Realistically it should be as balanced as possible. Rear-wheel-drive or available all-wheel-drive design contribute to near-50/50 weight distribution, which is good news about stability.

Below we have tabulated weight distributions for the various trim levels of Chrysler 300.

Chrysler 300 ModelEngine TypeWeight Distribution F/R
Touring RWDV652/48
Touring AWDV653/47
Touring L RWDV652/48
Touring L AWDV653/47
S RWDV853/47
C RWDV853/47
Limited RWDV652/48
Limited AWDV653/47

Ground Clearance

Ground clearance is the distance between the chassis and the ground and is one of the basic dimensions of any vehicle. Lower ground clearance means more likelihood of the underbelly of the car scratching against the ground. The low ground clearance can be a major issue if you live in an area with lots of snowfall.

With a clearance between 4.7 – 5.0 inches for various trim levels, the Chrysler 300 is a candidate for getting stuck in the snow. Compared to a ground clearance of 6-8 inches for SUVs and 8-11 inches for trucks, the low clearance of Chrysler 300 is a major drawback in snowy conditions.

Wheelbase

The wheelbase is the distance between the centers of the front and the rear tires. The wheelbase dimensions affect the vehicle’s weight distribution and are a key spec in determining the balance and steering. Having a longer wheelbase means that the vehicle would be more stable at higher speeds.

On the other hand, vehicles with short wheelbase can usually corner faster but are less aerodynamic. In other words, a longer wheelbase translates into more stability because in cars with a longer wheelbase, the onset of sliding is delayed, thus giving the driver more time to make adjustments.

The wheelbase of Chrysler 300 is 120 inches which is an in-between sort of value. Neither too good nor too bad and should not be an area of concern as far as safety is concerned.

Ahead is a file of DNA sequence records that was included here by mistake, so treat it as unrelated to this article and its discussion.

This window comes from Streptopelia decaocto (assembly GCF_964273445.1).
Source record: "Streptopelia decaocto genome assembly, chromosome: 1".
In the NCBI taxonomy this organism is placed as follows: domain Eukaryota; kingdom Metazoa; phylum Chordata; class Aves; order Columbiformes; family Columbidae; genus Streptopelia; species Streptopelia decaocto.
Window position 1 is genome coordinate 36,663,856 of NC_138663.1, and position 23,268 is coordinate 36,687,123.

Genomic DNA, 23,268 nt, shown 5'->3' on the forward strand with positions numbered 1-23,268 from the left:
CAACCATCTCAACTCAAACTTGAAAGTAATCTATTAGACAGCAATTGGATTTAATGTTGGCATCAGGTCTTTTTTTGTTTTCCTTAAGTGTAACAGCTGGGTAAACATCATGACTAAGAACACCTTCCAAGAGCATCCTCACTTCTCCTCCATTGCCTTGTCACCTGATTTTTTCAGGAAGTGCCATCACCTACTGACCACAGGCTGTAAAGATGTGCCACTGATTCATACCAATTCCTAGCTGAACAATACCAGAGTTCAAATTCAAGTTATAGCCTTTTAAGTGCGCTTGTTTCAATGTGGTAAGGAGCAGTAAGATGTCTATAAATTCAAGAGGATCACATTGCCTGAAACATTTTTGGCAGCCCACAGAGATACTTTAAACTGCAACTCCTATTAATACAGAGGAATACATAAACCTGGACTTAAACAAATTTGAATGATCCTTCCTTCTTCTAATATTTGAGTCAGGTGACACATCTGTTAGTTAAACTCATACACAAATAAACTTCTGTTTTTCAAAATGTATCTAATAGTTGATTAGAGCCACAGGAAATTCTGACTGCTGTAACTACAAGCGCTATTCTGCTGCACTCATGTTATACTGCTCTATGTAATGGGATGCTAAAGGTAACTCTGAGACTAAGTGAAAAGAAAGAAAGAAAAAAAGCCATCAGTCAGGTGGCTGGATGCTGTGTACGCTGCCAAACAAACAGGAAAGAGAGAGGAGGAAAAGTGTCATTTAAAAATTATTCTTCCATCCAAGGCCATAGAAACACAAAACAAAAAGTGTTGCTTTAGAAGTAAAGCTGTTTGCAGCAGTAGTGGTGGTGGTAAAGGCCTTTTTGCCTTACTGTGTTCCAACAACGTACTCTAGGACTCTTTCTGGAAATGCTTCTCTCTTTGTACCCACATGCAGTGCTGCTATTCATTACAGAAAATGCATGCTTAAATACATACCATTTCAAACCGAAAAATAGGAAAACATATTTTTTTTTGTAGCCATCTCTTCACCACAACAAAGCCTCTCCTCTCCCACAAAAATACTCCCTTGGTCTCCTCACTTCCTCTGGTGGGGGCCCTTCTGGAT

If you are interested in finding out more about these or other safety features of Chrysler 300, take a look at its owner manual here.

What Traction Device You Can Use On The Chrysler 300?

In addition to the built-in stability and control features in Chrysler 300, several alternates, such as snow tires (which we have already discussed), snowplows, and chains, are available that can be used in heavy snow. Each has its pros and cons.

Snow tires are expensive and require professionals to install and uninstall. In contrast, snow chains are relatively cheaper and easy to put on and take off but are more damaging to dry pavements and the car itself.

There are currently no recommended snow chains for the Chrysler 300, but some are available here. If you are looking for snowplows, then check them out here.

Having reliable traction under slippery conditions is the bottom line.

It doesn’t matter if your car is four-wheel or all-wheel drive or how powerful your car is. And based on evidence, the Chrysler 300 needs to have snow tires or snow chains to negotiate safely in heavy snow.

A great way to increase traction on a rear-wheel drive is to add sandbags in the trunk. This extra weight will provide more traction to the spinning wheels; thus, you get better maneuverability in snow.

Happy driving.